If you’re a fan of Agatha Christie’s murder mysteries, I’m sure you’re already familiar with Hercule Poirot, the eccentric Belgian detective who manages to solve virtually every murder he stumbles across. But did you know The Mysterious Affair at Styles is the novel where he first appears? Seeing the way the detective is introduced in this first Poirot novel is a little like getting a “sneak preview” of what’s to come in future stories about this unusual sleuth, since the methods he uses are always the same – effective, but unpredictable.
This book was also Agatha Christie’s first published novel. She began writing it in 1916, during World War I, in response to a challenge from her older sister, Madge. Her sister had bet Christie she wouldn’t be able to write a detective novel in which the reader would be unable to correctly guess the murderer. It took four years for Christie to find a publisher, but following the success of the book when it WAS finally published in 1920, Christie knew she’d won the bet.
Inspiration for Characters and Plot
Two elements of the story in The Mysterious Affair at Styles – the murder weapon and the main character – were inspired by Christie’s wartime experience as a volunteer at the local hospital, in her hometown of Torquay, Devon, England.
The first inspiration came through her experience with a variety of medicines, since she often helped in the hospital’s dispensary. That knowledge made it easy for her to figure out how to use poison as the murder weapon. (Over the years, pathologists have sometimes used the information in her stories to help them solve real-life cases of poisoning.)
The inspiration to create a detective who was Belgian occurred because the town had become home to many Belgian refugees during the war, some of whom she had treated in the hospital.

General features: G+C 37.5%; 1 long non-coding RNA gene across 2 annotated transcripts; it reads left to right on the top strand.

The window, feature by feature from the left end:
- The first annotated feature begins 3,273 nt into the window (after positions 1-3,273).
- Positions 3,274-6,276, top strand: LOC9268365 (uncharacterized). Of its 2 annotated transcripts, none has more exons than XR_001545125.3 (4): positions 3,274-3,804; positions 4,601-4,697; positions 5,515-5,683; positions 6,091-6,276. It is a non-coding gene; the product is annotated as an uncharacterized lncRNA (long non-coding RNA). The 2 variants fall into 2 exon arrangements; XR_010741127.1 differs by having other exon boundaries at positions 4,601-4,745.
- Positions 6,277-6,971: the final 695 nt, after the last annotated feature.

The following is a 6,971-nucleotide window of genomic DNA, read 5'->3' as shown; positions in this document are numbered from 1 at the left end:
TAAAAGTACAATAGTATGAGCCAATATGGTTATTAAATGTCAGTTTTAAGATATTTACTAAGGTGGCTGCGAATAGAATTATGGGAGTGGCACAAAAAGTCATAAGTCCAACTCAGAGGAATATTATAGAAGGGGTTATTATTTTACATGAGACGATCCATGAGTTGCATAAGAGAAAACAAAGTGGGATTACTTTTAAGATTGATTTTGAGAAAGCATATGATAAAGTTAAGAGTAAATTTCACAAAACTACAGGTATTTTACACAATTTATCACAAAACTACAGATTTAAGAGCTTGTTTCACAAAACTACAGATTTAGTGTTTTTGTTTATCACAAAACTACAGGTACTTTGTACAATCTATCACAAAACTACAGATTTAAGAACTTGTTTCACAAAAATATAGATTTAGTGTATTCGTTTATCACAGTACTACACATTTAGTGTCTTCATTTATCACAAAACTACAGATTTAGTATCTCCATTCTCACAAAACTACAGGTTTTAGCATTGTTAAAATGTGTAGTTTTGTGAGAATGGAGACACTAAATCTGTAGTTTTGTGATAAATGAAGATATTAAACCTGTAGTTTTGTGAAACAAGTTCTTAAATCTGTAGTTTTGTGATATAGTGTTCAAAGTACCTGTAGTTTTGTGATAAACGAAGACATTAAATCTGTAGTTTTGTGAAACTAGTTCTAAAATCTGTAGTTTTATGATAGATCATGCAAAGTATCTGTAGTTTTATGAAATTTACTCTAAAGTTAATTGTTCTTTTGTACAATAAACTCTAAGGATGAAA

Another character, Captain Arthur Hastings, takes on the role of narrator (and friend) in the story, similar to the relationship Dr. Watson has with Sherlock Holmes. (Christie admitted that she’d been a fan of detective novels long before writing her own.)
A Deeper Look at This First Poirot Novel
Aside from the way Christie wove together all the parts of this story’s complicated plot, other aspects of this novel are worth mentioning too.
- One reviewer commented on the way the book shows unrest among servants about the way the world was changing. She called it a “really fascinating piece of literary history.”
- Another review was actually about Great Britain’s film version of the story, but because it apparently follows the book very closely, I decided to include it: “Christie grew up in a world similar to Stiles Court, and while she moved on with the world, she missed it, and preserved it in her stories.”
- This quote from The Mysterious Affair at Styles comes from the book itself, and gives a glimpse into the way Poirot approaches ALL of his cases: “This affair must all be unraveled from within.” Tapping his forehead, he adds, “These little grey cells. It is ‘up to them’ – as you say over here.”
After the now-famous detective’s star role in this first Poirot novel, the Belgian sleuth appears in 32 more novels, two plays, and more than 50 short stories – all published between 1920 and 1975.
Learn More at Tea, Tonic & Toxin
We enjoy sharing classics like this with you here at Tea, Tonic & Toxin! And in 2023, we’re featuring 12 new novels – including this one by Agatha Christie. Check out our page devoted to The Mysterious Affair at Styles. And be sure to subscribe now so you don’t miss each new episode when it comes out!